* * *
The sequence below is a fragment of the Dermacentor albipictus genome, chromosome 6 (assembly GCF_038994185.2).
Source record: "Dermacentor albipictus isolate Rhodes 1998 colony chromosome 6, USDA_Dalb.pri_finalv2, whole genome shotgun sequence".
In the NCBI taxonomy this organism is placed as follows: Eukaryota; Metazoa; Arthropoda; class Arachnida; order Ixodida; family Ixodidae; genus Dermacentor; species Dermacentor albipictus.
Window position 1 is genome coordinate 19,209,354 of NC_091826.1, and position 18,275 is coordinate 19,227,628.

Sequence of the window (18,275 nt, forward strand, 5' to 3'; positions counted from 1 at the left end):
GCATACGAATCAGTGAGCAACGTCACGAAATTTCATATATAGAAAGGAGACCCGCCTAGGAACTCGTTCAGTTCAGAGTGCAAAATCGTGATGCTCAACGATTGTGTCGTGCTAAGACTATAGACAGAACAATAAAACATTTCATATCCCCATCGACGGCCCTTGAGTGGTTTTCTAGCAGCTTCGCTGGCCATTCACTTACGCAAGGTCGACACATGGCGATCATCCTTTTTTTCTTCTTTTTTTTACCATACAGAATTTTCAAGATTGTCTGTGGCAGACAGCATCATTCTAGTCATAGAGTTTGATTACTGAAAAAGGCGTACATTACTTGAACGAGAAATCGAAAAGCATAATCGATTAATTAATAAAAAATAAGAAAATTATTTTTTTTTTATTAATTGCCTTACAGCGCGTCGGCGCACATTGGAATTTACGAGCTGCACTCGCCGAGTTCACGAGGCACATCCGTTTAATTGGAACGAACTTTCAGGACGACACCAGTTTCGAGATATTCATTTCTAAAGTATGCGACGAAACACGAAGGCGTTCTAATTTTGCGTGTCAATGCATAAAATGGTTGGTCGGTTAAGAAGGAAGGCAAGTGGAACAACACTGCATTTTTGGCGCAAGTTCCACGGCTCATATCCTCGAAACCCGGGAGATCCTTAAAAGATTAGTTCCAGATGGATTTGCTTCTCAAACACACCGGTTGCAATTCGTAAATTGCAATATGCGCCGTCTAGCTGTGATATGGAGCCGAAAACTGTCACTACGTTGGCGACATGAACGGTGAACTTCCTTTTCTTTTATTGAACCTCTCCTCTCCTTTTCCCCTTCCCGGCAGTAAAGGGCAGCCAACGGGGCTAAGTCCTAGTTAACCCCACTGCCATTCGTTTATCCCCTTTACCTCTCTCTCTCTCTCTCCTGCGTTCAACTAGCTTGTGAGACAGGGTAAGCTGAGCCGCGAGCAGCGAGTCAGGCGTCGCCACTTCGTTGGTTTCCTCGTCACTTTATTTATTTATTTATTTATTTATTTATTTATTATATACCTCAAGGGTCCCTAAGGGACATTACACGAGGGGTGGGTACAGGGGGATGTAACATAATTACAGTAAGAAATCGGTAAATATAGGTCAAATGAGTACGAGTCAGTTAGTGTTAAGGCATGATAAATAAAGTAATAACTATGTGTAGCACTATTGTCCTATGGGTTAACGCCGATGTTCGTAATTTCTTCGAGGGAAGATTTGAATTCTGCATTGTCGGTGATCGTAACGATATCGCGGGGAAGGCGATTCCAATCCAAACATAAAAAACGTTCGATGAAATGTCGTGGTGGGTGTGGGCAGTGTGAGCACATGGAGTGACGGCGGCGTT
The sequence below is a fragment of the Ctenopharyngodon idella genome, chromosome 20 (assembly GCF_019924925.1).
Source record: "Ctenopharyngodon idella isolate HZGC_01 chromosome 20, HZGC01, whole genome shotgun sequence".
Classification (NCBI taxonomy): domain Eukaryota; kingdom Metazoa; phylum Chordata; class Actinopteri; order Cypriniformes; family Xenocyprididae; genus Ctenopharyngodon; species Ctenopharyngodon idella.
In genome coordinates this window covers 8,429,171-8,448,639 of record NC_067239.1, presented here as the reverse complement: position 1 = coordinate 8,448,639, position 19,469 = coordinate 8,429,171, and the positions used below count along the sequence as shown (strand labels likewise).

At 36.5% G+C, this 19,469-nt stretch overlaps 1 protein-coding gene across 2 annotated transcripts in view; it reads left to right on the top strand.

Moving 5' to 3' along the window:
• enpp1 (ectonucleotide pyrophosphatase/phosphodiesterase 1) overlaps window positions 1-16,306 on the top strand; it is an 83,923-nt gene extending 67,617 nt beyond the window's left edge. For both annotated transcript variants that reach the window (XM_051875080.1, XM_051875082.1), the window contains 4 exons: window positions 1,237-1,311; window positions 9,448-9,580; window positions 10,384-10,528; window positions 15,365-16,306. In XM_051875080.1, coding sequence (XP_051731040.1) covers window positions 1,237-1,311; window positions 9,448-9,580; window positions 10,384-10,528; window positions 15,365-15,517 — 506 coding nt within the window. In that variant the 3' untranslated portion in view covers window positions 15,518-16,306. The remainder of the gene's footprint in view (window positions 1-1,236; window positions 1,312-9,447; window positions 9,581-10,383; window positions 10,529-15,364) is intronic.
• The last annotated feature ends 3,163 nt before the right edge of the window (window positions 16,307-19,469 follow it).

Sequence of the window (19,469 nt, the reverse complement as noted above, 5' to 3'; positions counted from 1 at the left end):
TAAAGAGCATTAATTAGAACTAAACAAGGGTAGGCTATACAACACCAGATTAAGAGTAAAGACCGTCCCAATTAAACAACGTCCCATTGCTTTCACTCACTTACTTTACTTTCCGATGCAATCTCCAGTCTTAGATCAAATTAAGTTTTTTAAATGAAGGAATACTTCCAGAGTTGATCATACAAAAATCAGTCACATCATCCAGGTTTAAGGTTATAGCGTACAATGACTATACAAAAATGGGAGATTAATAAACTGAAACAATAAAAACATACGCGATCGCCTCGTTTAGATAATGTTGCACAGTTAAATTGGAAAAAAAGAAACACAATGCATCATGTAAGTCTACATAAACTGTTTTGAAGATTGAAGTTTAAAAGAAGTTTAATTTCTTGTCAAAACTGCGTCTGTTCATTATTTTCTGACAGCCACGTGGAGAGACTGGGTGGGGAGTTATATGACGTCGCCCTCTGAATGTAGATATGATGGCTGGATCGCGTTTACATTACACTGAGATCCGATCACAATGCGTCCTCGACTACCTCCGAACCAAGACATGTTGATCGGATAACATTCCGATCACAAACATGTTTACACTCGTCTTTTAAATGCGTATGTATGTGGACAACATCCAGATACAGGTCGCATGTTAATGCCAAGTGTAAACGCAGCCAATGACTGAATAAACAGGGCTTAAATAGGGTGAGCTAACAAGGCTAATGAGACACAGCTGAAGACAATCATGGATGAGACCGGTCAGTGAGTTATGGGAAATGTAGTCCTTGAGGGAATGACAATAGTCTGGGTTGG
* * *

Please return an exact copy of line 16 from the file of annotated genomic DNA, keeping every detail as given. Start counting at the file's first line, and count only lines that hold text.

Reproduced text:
TAAAGAGCATTAATTAGAACTAAACAAGGGTAGGCTATACAACACCAGATTAAGAGTAAAGACCGTCCCAATTAAACAACGTCCCATTGCTTTCACTCACTTACTTTACTTTCCGATGCAATCTCCAGTCTTAGATCAAATTAAGTTTTTTAAATGAAGGAATACTTCCAGAGTTGATCATACAAAAATCAGTCACATCATCCAGGTTTAAGGTTATAGCGTACAATGACTATACAAAAATGGGAGATTAATAAACTGAAACAATAAAAACATACGCGATCGCCTCGTTTAGATAATGTTGCACAGTTAAATTGGAAAAAAAGAAACACAATGCATCATGTAAGTCTACATAAACTGTTTTGAAGATTGAAGTTTAAAAGAAGTTTAATTTCTTGTCAAAACTGCGTCTGTTCATTATTTTCTGACAGCCACGTGGAGAGACTGGGTGGGGAGTTATATGACGTCGCCCTCTGAATGTAGATATGATGGCTGGATCGCGTTTACATTACACTGAGATCCGATCACAATGCGTCCTCGACTACCTCCGAACCAAGACATGTTGATCGGATAACATTCCGATCACAAACATGTTTACACTCGTCTTTTAAATGCGTATGTATGTGGACAACATCCAGATACAGGTCGCATGTTAATGCCAAGTGTAAACGCAGCCAATGACTGAATAAACAGGGCTTAAATAGGGTGAGCTAACAAGGCTAATGAGACACAGCTGAAGACAATCATGGATGAGACCGGTCAGTGAGTTATGGGAAATGTAGTCCTTGAGGGAATGACAATAGTCTGGGTTGG